Which sign do you like best? We asked this question – and you answered! Within three days of putting an online questionnaire on the DOC website, 150 of you had filled it out! And more are coming in every day, which tells me kiwis do care for kea and want to help this loveable clown of the mountains.
DOC and others have struggled for years with the issue of people feeding kea. We’ve put up signs and posters in every mountain town where people and kea meet. We’ve produced pamphlets and written articles for magazines and papers, highlighting the plight of kea. We’ve given talks and worked with schools.
And yet people still feed them. I mean, it’s hard not to when they ask so nicely! They hop up towards you, with their head tilted to the side, their intelligent eyes flicking between your face and your sandwich… they are so engaging you want to take their photo but they stay just out of reach… until you break off a small scrap and hold it out towards them… click a great shot!
There’s been research done about visitor behaviour around wild animals (seals and dingoes are two examples) that says that signs don’t really work. We thought we’d try our own experiment with kea.
We challenged University of Otago design students to test some of the common elements that appear in these sorts of signs. Photos, symbols or cartoons? Polite plea or funny consequences? Words or no words?
And then we asked you what you thought worked best … and this is what you said.
Kea poster two was the clear favourite; 67% of you said it was the most clear; 53% voted it the most likely to catch your eye; and 65% said it was the one you were most likely to obey.
The reasons given were all pretty similar: “it’s simple”, “it looks official”, “it’s a universally understand symbol”, “It’s a clear DO NOT sign”.
And my personal favourite answer: “something about a big red mark staying NO that makes you feel like someone is watching you being naughty.”
OK that all seems pretty sensible. But it’s not the full picture.
A lot of you also really like poster one; in fact on the most likely to catch your eye question, poster one captured 37% of the vote.
“It shows a real kea”, “the beauty of bird and mountain makes you want to find out more – read sign”, “striking pose by the kea, draws your attention”, “beautiful photo”, “because it is clearly a kea”.
Many of you gave a mixed response to the signs – you liked some elements but not others; and there’s the conundrum – if we can’t make a sign that hits all the right buttons for one person, how can we make one that suits many!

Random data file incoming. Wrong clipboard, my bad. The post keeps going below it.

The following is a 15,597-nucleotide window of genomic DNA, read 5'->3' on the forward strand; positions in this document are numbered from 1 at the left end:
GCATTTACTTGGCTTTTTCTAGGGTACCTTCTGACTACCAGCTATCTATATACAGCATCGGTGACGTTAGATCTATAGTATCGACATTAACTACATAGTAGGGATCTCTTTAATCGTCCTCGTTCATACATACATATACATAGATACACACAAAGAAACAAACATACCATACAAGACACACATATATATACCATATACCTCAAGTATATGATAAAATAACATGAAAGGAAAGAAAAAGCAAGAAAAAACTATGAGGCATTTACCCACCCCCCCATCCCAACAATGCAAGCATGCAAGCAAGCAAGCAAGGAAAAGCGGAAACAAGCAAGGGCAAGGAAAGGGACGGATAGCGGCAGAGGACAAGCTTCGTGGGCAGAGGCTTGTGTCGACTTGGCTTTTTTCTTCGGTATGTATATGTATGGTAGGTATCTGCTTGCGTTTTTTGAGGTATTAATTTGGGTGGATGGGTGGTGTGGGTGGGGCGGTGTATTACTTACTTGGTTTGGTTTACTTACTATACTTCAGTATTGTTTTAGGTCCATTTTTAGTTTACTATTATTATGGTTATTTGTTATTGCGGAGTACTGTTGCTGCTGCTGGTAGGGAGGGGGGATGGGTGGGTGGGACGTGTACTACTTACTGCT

Here’s a good example: “I LOVE the photos of the KEA. Aesthetically, this is my preferred one – BUT I think that as a sign to communicate across cultures – the circle with red line across it does that most effectively.”
There were heaps more really great comments which I can’t include in one short blog. But they were all really helpful to build up a better picture of why signs are actually really hard to get right! The questionnaire is still online and will be until the end of April so if you’d like to add your two cents worth go to it! The results will be formally written up after that – feel free to contact me if you’d like a copy!
Your present signs do not work! I’ve recently been to Mt Cook and Arthurs Pass where I
stopped overseas visitors form feeding keas. They had ignored the present signage.
Graphic signs like the ones of kiiwis, showing dead keas I feel are far more effective.
Feeding keas is a serious problem that needs to be addressed urgently. I want to see much more keas around in their natural habitat.
It’s a very good point Pete, option three attempts to with humour but not clearly enough. Thanks!
We asked children visiting Arthur’s Pass over Christmas to draw their own poster design and quite a few of them included the consequences – quite graphically in many cases – lots of pictures of dead kea! Kids can be so morbid!
I think a lot of people think the reason is that feeding the kea endangers their fingers, and so they decide that it’s worth the risk. None of those signs explains the negative consequences (for kea) of feeding them.